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East Indian legacy promotes multiculturalism
Sat Balkaransingh, a doctoral candidate at the University of Trinidad and Tobago (UTT), has said that the East Indian legacy promotes multiculturalism in Trinidad and Tobago. He made this point at the Ministry of Tourism’s National Tourism Month event at the Indian Caribbean Museum, Waterloo while speaking on the theme, “Evolution of the East Indian Cultural Legacy.” The other featured speaker was Indian High Commissioner Malay Mishra who spoke on the topic, “The Impact of India’s Culture and Heritage Upon Its Tourism Industry.” “The East Indians legacy in this their motherland of Trinidad and Tobago, is one of hard work, thrift, industry, commerce, education and a learning society living in harmony with their fellow citizens.
“They are continuously involved in refashioning and repainting the spiritual, physical, intellectual, social, cultural and political landscape with their presence. In so doing, they are contributing in significant ways to cultural persistence reinforcing the foundations for a vibrant, stable, outward looking, self-sustaining economy in this our multicultural society,” Balkaransingh said. Referring to the role of Indians in the labour movement, Balkaransingh noted that the difficult conditions of work on the sugar estates, the horrible treatment and strained industrial relations meted out initially to indentured workers, resulted in their assumption of positions as trade union leaders. “Their aim was to control the direction of their destiny. There were many strikes on the estates and negotiations for better terms and conditions of labour,” he said.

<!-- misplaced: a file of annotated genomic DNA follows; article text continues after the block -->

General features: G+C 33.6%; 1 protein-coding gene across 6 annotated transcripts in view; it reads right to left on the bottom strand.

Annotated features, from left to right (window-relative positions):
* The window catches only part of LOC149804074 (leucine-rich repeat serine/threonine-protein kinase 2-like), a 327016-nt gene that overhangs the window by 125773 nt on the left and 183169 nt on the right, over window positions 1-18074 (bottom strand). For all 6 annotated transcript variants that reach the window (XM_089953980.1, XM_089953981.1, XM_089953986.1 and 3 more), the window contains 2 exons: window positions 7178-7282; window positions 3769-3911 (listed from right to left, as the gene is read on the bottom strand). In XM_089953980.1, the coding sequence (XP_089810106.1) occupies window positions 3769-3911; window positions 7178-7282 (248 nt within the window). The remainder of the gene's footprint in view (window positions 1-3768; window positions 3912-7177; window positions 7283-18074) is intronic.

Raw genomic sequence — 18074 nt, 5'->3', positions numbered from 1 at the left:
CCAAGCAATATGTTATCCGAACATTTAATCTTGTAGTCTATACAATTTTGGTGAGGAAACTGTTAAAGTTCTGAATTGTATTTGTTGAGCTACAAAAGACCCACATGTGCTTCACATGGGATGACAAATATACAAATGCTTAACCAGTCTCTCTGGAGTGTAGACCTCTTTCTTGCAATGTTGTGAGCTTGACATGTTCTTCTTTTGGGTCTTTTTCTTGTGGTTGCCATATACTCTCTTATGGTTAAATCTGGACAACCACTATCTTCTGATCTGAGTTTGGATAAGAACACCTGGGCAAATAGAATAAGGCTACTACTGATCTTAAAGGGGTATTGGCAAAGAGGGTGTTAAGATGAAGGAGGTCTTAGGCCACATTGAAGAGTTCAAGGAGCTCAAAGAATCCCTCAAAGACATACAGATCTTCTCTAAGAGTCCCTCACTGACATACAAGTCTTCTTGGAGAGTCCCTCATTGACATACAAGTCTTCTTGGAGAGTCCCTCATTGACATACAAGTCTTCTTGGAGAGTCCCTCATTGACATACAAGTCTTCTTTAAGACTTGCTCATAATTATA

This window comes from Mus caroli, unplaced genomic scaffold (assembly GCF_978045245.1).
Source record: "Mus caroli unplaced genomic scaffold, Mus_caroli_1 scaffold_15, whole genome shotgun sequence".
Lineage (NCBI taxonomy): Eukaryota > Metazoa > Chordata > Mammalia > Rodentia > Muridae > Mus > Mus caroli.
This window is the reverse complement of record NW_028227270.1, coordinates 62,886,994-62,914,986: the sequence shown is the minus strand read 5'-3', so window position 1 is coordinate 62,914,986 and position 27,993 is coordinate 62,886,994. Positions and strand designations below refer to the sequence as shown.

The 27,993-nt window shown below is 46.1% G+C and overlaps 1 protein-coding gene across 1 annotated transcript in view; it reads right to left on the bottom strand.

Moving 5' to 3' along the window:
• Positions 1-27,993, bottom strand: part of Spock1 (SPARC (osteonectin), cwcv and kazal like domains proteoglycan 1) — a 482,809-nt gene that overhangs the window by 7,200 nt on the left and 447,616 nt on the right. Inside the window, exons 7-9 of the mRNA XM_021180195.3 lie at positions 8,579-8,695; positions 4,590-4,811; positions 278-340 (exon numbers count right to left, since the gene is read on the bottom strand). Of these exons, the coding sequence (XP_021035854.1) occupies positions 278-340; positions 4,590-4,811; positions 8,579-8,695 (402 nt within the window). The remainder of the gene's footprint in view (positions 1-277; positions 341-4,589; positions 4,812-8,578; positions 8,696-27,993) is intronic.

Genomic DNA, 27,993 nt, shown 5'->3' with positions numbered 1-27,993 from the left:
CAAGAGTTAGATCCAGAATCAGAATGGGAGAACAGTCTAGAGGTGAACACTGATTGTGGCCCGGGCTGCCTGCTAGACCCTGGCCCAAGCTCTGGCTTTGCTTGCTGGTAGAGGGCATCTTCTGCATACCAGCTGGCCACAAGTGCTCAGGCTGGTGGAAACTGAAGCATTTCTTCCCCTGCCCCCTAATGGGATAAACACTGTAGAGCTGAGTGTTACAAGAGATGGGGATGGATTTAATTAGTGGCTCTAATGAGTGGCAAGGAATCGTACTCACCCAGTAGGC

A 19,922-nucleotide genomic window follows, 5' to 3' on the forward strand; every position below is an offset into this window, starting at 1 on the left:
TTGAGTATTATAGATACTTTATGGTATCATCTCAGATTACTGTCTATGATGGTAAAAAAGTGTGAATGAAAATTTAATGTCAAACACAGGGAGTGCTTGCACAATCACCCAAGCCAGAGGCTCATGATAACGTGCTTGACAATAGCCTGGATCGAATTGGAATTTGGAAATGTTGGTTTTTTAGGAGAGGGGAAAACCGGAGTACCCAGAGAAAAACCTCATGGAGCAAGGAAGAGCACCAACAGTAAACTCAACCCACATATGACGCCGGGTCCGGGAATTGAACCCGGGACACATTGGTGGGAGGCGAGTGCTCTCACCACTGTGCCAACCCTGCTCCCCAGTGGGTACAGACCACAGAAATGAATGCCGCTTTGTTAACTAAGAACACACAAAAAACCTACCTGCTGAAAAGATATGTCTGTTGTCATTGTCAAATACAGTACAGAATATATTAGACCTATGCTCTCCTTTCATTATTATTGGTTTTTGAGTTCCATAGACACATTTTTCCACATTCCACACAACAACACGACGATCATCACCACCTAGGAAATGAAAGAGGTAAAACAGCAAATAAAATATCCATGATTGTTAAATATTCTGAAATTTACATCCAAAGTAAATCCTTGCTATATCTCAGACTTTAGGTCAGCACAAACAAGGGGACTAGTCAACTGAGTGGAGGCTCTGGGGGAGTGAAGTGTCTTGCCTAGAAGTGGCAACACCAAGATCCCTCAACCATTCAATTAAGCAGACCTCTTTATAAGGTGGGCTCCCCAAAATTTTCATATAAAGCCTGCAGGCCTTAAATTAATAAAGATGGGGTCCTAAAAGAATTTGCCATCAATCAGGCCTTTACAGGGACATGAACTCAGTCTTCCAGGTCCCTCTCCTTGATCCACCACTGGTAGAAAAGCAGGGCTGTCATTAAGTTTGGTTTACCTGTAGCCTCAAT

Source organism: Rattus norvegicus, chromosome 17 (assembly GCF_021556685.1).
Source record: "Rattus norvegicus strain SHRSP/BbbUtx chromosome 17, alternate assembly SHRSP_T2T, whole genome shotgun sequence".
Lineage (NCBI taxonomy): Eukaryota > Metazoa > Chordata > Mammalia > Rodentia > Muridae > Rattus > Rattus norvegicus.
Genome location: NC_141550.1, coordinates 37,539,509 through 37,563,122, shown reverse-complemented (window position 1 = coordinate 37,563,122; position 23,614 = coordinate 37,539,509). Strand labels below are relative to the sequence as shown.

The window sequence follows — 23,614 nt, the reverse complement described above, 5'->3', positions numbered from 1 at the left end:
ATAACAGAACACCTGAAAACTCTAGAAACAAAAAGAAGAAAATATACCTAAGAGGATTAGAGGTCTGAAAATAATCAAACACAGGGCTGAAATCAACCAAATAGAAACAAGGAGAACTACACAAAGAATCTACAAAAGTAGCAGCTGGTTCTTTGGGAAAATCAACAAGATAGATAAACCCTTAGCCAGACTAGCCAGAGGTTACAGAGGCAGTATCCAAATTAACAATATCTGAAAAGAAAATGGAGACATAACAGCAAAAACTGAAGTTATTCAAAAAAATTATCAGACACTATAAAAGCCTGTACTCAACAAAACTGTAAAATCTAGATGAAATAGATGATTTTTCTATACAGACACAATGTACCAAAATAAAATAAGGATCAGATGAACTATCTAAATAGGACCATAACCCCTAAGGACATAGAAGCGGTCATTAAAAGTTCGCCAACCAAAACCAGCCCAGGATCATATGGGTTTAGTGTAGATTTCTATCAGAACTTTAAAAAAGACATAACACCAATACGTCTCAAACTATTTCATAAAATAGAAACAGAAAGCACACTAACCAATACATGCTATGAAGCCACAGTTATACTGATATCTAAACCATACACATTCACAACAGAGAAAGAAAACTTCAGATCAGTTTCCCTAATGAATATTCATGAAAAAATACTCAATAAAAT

Balkaransingh identified Adrian ‘Cola’ Rienzi, Bhadase Sagan Maharaj, Rampartap Singh, Basdeo Panday and Rudranath Indarsingh among the prominent labour leaders who have emerged in this country over the years. He gave new data about Indian emigration to Trinidad. He said from 1845 to 1920, 147,596 East Indians came mainly from Uttar Pradesh and Bihar, North India. A total of 147,596 came on 154 ships during 320 voyages from ports in Madras, Mumbai and Kolkata. Approximately 20 per cent or 28,000 of them returned to India after indentureship. Historical data shows that 80 per cent were Hindus, 12 per cent Muslims and eight per cent Christians.
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